The scenery resembled a white and blue multi-hued iced lunar scape – stunning!
Small snippets of sun occasionally broke through the gloomy clouds to shine onto the glacier, changing the ice colours dramatically. I would love to revisit when the sun is shining as this whole area would be even more magical.
A lovely touch
Towards the end of the trek and in the middle of nowhere it seemed, we stopped off by a 30-metre-deep cavern.
A table was set up and out came a new bottle of whiskey, glasses, and packets of chocolate biscuits, which our guide carried from the base tent.
Our friendly and hilarious guide that sounds Russian but is in fact Argentinian, collected a little ice from the cavern. He was so close to the cavern’s drop that I thought he would fall in, but obviously, has done this hundreds of times before.
Filling our glasses with glacier ice then topping these with a generous amount of whiskey, our contented little group gathered together for a toast all round. Think everyone is glad not only at surviving the one and a half-hour trek, but also the bitter cold and freezing rain.
The whiskey certainly warms the body and the chocolate biscuits contain enough sugar sustenance for the short walk back to our base – everyone is more than ecstatic but also grateful!
An excellent touch to the end of an even more memorable experience – one for the library of memories.
Argentinians really know how to enjoy life but also in style.
After the trek, the day allows time for you to walk along the boardwalk to catch better views of Moreno and from different angles.
I strongly recommend that you do this walk, regardless of how cold and miserable the weather is on the day. Don’t succumb to staying indoors in the café drinking coffee or a hot chocolate, as many tourists did.
We braved the bitter cold and walked everywhere that we could in this park, for as long as possible, and until it was time to leave.
For me, it isn’t feasible to pass up the opportunity of taking photos but also absorbing the spectacular nature presented before us in this park.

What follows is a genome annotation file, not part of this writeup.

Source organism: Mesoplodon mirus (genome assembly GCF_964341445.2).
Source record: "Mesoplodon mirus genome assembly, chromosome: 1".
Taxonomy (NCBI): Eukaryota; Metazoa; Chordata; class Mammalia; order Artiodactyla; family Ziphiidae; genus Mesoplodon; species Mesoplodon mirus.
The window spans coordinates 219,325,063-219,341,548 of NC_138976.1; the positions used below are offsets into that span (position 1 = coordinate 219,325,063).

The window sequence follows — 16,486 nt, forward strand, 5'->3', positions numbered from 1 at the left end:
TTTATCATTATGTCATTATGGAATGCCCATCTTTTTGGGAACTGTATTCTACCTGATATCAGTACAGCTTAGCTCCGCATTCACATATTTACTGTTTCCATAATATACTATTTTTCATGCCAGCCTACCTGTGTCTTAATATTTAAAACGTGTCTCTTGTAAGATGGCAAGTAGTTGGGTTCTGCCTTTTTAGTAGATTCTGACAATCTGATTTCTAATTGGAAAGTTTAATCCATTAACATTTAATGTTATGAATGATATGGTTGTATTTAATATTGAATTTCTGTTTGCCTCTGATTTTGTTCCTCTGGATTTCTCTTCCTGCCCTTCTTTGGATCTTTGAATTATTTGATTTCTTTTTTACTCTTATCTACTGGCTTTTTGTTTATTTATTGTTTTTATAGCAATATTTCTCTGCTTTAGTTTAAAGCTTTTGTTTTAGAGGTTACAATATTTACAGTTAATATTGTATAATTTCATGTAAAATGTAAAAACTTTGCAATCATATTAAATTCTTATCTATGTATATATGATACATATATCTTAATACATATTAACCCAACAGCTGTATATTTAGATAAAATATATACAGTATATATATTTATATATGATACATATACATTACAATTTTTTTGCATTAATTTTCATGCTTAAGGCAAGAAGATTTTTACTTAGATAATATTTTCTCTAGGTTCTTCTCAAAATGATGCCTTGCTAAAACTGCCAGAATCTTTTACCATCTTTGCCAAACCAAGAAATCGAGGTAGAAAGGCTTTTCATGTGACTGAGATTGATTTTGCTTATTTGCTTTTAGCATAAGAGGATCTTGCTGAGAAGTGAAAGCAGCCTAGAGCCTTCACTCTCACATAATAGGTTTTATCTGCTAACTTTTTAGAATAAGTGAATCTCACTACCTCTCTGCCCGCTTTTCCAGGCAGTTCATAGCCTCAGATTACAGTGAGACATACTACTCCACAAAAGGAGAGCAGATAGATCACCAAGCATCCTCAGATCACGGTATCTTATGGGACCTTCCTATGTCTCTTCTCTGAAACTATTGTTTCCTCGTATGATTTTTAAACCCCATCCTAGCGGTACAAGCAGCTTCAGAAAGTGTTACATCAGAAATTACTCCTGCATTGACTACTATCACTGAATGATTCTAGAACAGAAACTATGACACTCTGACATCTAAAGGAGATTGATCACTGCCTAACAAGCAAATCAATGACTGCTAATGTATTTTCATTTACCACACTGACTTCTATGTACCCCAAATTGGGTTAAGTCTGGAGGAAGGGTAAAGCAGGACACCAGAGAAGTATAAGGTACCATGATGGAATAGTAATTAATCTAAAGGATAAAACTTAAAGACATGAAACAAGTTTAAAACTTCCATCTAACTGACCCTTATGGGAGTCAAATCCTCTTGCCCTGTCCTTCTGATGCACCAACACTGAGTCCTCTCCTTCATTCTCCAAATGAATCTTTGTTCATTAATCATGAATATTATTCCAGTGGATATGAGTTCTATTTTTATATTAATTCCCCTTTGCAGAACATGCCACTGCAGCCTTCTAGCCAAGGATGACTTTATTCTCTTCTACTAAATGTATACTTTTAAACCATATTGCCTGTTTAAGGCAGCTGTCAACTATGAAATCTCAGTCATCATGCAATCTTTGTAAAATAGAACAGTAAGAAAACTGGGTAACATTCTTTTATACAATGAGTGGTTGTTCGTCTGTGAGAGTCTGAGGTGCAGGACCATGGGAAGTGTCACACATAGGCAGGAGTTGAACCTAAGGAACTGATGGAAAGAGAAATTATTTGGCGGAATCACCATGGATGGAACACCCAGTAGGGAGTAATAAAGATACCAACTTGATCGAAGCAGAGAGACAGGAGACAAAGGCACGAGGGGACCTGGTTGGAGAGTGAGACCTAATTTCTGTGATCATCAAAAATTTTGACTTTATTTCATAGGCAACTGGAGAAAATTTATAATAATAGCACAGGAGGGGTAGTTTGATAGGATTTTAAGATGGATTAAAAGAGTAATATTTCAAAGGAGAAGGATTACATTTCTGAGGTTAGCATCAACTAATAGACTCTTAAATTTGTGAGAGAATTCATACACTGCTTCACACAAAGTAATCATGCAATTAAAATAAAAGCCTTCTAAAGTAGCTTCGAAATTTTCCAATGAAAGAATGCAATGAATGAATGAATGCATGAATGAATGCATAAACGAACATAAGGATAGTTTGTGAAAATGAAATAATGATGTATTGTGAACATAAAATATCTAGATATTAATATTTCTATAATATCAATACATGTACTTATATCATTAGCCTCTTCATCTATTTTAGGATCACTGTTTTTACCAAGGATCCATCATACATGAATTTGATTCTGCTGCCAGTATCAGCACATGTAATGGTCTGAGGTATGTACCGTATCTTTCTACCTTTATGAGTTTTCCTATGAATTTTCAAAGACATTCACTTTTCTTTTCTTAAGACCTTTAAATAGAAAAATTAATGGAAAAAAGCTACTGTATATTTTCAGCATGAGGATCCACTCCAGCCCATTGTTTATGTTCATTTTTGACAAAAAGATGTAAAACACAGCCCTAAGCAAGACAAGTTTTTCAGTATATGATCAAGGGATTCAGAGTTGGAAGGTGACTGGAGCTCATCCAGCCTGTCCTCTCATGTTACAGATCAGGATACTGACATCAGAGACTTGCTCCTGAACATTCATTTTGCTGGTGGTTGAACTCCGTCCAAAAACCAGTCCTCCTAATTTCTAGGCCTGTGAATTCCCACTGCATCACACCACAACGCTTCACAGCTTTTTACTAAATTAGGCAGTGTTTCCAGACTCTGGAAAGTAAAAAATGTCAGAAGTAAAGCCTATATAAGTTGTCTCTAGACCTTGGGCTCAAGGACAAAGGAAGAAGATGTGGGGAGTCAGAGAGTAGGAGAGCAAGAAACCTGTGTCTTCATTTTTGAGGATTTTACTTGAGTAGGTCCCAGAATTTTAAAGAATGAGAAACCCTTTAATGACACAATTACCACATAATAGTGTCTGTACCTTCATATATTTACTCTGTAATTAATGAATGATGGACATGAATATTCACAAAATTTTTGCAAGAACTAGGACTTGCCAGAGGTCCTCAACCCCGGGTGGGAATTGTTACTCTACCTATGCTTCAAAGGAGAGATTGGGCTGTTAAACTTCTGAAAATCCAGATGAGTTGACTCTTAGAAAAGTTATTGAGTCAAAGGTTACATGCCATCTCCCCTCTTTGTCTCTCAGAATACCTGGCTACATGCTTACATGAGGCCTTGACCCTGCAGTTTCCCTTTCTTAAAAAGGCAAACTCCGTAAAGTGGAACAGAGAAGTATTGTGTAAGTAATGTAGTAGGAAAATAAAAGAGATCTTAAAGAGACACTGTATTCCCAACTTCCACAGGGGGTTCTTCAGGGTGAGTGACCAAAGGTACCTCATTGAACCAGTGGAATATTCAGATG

When travelling, I never know if I will ever return to a destination. I make the most of the time whilst in any destination, regardless of the conditions. It’s not just ticking something off a To-do checklist. More often than not, you are probably only ever going to be here the once, so enjoy the incredible vistas and absorb this amazing region!
Bring your own lunch and snacks as you do work up a hefty appetite, especially in the cold, but also as the shop does not open until 3 pm. The park’s shop is a cafeteria-style restaurant that serves overpriced ordinary food and beverages.
Other tours and boat trips
If you have the time and cash, think about doing the different 7-hour boat trip (AR$340), which is to Moreno but also takes in other glaciers around the area. This boat trip would also be an excellent experience.
Tourist companies offer the same trips to Moreno at differing prices and sadly, at similar prices, so without much discounting. You can book the one-day sight-seeing to Moreno only for AR$130 or with a short boat trip across to the glacier for AR$150 – special price.
For those that are fit and into their trekking, depending on the weather and season, there is also a 9-day trek to Moreno and several other glaciers available, so check this out if you have some time to spare.
Returning to El Calafate
For now, it’s time for the return bus trip to El Calafate for a wonderful and well-deserved hot shower, a warm beverage, some hot food, and a very long rest…